The enjoyment of the lush beauty of Westfield, New Jersey during the summer of 1891 was tempered by concern for the unfortunate children living in tenements in nearby cities who were denied the warm sunshine and fresh air of Westfield’s then rural community.
Concerned local residents held their first meeting on June 30, 1891 to discuss how they could help the children. William G. Peckham and Laura Thurston Peckham led the group which organized a Board of Managers and named Laura as president.
The group decided to operate a summer haven for the children in the hopes that a respite from city life would bolster their health and well being. William Peckham appealed to the ministers of Westfield’s churches and their congregants to help the unfortunate children. The local residents eagerly raised money through bake sales and benefits and collected household items and furnishings to outfit a "home away from home" for the children.
On July 15, 1892, Children’s welcomed its first residents to its home at the Levi Cory House at the corner of Mountain Avenue and New Providence Road. The 59 children who stayed at Children’s that summer relished life in the country. Most had only known poverty, deprivation, and squalor in the urban slums they called home. After a two-week stay filled with plenty of good food, fresh air, and exercise, they were returned home with new clothes, shoes, and hats donated by charitable folks.
While Children’s was originally intended as a respite from city life, it soon became apparent that the children were in desperate need of medical attention. Local doctors, dentists, and nurses donated their time and skills to tend to their various needs.
A certificate of incorporation was filed on April 4, 1893. The original name chosen for the hospital was Children’s Country Home, reinforcing the stated purpose, which was the care, nurturance, and maintenance of sick, injured, infirm, indigent, orphaned, and destitute children and the training and education of persons, both male and female, to act as nurses.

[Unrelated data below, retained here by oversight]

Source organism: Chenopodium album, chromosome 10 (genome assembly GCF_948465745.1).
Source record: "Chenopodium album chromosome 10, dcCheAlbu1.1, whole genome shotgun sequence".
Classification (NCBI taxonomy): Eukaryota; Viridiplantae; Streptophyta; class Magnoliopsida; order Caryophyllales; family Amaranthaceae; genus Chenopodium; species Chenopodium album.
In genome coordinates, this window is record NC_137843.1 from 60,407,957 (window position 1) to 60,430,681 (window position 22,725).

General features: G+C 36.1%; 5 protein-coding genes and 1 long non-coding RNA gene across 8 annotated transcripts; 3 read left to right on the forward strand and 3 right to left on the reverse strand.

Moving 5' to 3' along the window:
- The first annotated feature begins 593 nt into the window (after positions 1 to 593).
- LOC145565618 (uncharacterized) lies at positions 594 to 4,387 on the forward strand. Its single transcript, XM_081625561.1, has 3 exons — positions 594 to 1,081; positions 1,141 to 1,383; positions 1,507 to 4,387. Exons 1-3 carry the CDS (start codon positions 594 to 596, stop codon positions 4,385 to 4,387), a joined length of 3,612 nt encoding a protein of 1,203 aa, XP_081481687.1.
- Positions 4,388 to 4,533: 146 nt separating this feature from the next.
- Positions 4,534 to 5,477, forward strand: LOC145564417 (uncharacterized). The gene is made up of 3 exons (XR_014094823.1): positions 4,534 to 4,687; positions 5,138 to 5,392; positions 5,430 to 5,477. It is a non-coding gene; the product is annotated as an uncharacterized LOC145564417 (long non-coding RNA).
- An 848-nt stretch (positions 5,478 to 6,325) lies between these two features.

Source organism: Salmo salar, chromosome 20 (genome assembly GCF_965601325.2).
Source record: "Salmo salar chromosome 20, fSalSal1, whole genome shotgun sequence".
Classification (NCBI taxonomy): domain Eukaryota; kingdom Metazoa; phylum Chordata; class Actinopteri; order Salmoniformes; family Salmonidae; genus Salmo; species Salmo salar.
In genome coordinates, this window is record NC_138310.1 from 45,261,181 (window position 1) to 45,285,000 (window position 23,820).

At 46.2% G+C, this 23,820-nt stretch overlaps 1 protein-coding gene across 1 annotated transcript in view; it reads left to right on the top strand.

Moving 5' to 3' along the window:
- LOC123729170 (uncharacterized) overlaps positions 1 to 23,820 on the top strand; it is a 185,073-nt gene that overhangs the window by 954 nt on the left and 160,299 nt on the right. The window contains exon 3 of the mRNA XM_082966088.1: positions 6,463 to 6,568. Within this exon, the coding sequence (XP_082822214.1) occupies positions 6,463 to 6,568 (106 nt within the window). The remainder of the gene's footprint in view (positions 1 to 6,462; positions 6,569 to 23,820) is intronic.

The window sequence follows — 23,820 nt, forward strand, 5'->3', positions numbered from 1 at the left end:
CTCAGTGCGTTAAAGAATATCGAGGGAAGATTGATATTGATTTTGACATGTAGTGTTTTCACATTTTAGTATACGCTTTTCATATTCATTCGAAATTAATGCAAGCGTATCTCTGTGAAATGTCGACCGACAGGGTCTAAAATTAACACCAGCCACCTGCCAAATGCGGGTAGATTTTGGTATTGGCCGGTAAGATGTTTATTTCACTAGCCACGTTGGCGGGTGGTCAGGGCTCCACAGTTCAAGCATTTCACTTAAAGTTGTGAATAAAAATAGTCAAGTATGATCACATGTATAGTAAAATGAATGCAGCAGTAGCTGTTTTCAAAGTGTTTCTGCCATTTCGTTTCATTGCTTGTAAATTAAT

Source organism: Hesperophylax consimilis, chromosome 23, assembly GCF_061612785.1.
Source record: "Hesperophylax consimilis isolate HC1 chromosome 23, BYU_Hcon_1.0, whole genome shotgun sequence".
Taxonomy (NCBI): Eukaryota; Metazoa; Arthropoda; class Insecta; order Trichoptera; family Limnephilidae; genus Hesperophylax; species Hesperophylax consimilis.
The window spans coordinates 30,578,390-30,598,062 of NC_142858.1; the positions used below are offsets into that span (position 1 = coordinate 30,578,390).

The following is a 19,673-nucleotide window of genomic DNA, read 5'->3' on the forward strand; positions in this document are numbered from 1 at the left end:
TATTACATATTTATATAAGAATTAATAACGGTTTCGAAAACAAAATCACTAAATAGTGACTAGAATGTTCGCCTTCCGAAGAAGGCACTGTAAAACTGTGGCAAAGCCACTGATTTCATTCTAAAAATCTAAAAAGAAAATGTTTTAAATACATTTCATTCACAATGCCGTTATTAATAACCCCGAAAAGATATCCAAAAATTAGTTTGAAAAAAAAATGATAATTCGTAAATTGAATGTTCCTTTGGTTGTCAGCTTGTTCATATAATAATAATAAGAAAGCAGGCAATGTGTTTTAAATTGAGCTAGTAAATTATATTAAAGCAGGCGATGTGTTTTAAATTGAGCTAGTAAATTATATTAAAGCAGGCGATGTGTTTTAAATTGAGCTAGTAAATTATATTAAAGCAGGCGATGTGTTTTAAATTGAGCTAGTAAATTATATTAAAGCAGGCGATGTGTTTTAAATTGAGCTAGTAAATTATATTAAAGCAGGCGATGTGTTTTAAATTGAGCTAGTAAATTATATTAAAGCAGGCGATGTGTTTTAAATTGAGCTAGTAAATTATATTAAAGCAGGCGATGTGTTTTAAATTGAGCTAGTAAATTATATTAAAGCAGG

Children’s quickly outgrew its original dwelling and moved to its present site on New Providence Road, known then as the Thomas Drew Farmstead. Built by early settler Jonathon Crane in 1750 and purchased in 1896 for $6,225, the 10-acre parcel had changed ownership several times before being purchased by Thomas Drew. The descendants of Thomas Drew were the famous acting Barrymore family which included John, Ethel, Lionel, and Maurice, who may have used the Farmstead as a summer residence. The only evidence of the farmhouse today is the tree trunk posts in the basement.
Life at Children’s during the early 1900s was filled with visitors who entertained the children with ice cream and pony rides. On ordinary days, the children enjoyed the many excitements that the Home offered to them including its own "farm" with lambs, sheep, rabbits, ducks, chickens, guinea hens, guinea pigs, and alligators sent from Florida. Gathering apples, cherries, and pears and fishing for minnows in the stream were popular recreational activities.
In late summer of 1942 the polio epidemic hit New Jersey with great force. On August 26 of that summer the first child with polio was admitted to Children’s. By 1945 the number of children with polio who needed care had reached epidemic numbers and admissions to Children’s were restricted to polio patients. Every day of the week except Sunday, volunteer aides provided help in treating the children with hot woolen packs, known as Kenny Packs for the nurse who devised the treatment, passive motion, muscle stimulation, and mental awareness. Thanks to the care they received it was noted that many of the children were leaving Children’s, almost miraculously, on their own two feet. After a polio vaccine was developed in 1956, Children’s began welcoming children with many forms of physical disabilities.
In 1962, Children’s Country Home officially became Children’s Specialized Hospital to better reflect the true nature of the work being done there. The change in name marked the start of what has become the continuous growth of services for children and resulted in Children’s being the largest provider of pediatric rehabilitation services in the United States.